There seemed little change from, say, the Song dynasty and The Outlaws of the Marsh, when rightful petition was denied and aggressively fought against. Like those outlaws and, in fact, the Medieval outlaws of Britain and Europe, I would not relent, something people in power positions (authorities) do not understand, especially this man who seemed to be interested in demonstrating and maintaining power (I noted this in other situations during my 3 years at AYTU—-and not just with him). However, I did not become violent or revengeful, as the Outlaws had. Although I had come across corruption before in Lanzhou, a far more petty and insidious and destructive sort, I’d not been introduced to the corruption of thievery, a much more common corruption. The corruption of getting ahead at any cost, always to the detriment of another, is endemic in China. Endemic to the point of being normal, everyday behavior. Definitely expected of higher ups.

Despite shows of egalitarianism, there is no equality to the new China. Women are still less than men; city or common folk are lower than entrepreneurs, academics and government officials; farmers are dirt. In fact, I learned that my students did not like to admit their families were farmers, if this were true, as they would be looked down on. Foreigners are China’s niggers: we gots rights but who cares? When you wrong, you wrong. No queshuns ast.

Since I did not relent, I was a real bad, out of step sort.

As everyone is supposed to be equal in the face of higher salaries and better treatment of those above, getting ahead is the order of the day. Getting ahead at any cost, in any way, as if to say that having or making more money equates to serving the State better, more assiduously, than others (below you). All employment is working for the State, according to Communist doctrine, so the more work, the more monetary gain, the more status and the more a Worker of the State you are. The more Communist. Rhetoric in practice. In fact, no one wants to be the same as everyone else. Everyone wants to be better, better off than the norm, which is poverty. . .according to Communist Doctrine. Since Deng Xiaoping 邓小平 had revolutionized Mao Zedong’s 毛泽东 policies, such behavior became, if not more pronounced, more possible. Indeed, I was to find in the ensuing years that the behavior in academia of The Red Guards and The Revolutionaries was not dead at all, only simmering and bubbling below the surface like a spot–specific earthquake waiting to happen. This is one way to get ahead. One way to eliminate threats.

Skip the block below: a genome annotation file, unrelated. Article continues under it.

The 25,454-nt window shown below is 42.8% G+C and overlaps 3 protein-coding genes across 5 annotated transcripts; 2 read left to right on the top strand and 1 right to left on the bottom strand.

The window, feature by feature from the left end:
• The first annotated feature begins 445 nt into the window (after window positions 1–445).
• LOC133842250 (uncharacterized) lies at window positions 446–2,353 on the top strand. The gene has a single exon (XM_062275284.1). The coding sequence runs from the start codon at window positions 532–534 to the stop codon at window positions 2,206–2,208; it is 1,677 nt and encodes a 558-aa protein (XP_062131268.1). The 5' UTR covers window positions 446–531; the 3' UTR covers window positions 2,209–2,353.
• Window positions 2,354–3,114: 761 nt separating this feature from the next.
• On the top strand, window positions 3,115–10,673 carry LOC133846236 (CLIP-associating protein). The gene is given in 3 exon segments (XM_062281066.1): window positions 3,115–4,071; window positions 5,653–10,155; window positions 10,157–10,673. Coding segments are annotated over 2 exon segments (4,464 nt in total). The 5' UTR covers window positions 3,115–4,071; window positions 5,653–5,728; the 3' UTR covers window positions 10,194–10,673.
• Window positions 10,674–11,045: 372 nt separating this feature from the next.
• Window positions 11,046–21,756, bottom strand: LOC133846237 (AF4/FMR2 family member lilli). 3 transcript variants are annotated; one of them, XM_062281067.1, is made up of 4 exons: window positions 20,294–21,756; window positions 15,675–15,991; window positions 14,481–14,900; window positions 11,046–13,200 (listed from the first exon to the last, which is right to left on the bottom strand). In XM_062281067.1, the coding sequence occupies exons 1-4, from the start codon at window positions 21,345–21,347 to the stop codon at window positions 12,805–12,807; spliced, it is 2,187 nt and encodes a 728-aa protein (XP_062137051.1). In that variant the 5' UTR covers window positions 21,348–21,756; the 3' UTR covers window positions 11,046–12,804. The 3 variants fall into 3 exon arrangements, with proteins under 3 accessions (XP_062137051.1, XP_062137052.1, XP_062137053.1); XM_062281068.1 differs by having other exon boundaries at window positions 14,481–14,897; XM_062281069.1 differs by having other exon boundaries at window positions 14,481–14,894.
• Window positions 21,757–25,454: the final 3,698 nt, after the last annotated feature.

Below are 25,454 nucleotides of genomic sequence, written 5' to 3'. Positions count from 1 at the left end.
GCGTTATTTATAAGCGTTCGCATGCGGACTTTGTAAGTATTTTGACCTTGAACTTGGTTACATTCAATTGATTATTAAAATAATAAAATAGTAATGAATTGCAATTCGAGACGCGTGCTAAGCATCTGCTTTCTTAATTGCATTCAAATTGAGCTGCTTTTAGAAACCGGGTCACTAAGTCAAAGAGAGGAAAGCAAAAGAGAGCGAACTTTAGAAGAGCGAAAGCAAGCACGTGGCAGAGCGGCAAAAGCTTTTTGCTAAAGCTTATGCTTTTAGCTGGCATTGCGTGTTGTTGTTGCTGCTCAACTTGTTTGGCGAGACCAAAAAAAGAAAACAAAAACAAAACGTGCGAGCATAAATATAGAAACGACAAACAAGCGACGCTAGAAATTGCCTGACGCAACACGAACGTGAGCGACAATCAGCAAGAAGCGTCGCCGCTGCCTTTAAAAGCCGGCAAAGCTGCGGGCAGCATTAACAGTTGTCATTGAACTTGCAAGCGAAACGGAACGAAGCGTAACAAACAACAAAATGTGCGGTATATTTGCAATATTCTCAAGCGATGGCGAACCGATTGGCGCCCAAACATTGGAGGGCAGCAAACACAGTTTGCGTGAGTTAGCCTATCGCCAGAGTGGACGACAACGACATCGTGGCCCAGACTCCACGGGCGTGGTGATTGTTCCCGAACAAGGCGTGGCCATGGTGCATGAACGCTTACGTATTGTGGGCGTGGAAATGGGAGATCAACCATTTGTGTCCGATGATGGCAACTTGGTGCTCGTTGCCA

As the situation surrounding the regaining of my lost salary elevated, things got out of control. It is generally assumed that I (the foreigner), as I was told, got out of control. However, if truth be told, the Dean of the College–the person under the microscope here–was the one to get out of control. He fought for his life, that is to say, he fought for his ill-got gains. More than likely, he’d already spent the money. Not so very much as I’d taken less than originally agreed upon in order to attain a better situation than that in Lanzhou Jiaotong Daxue.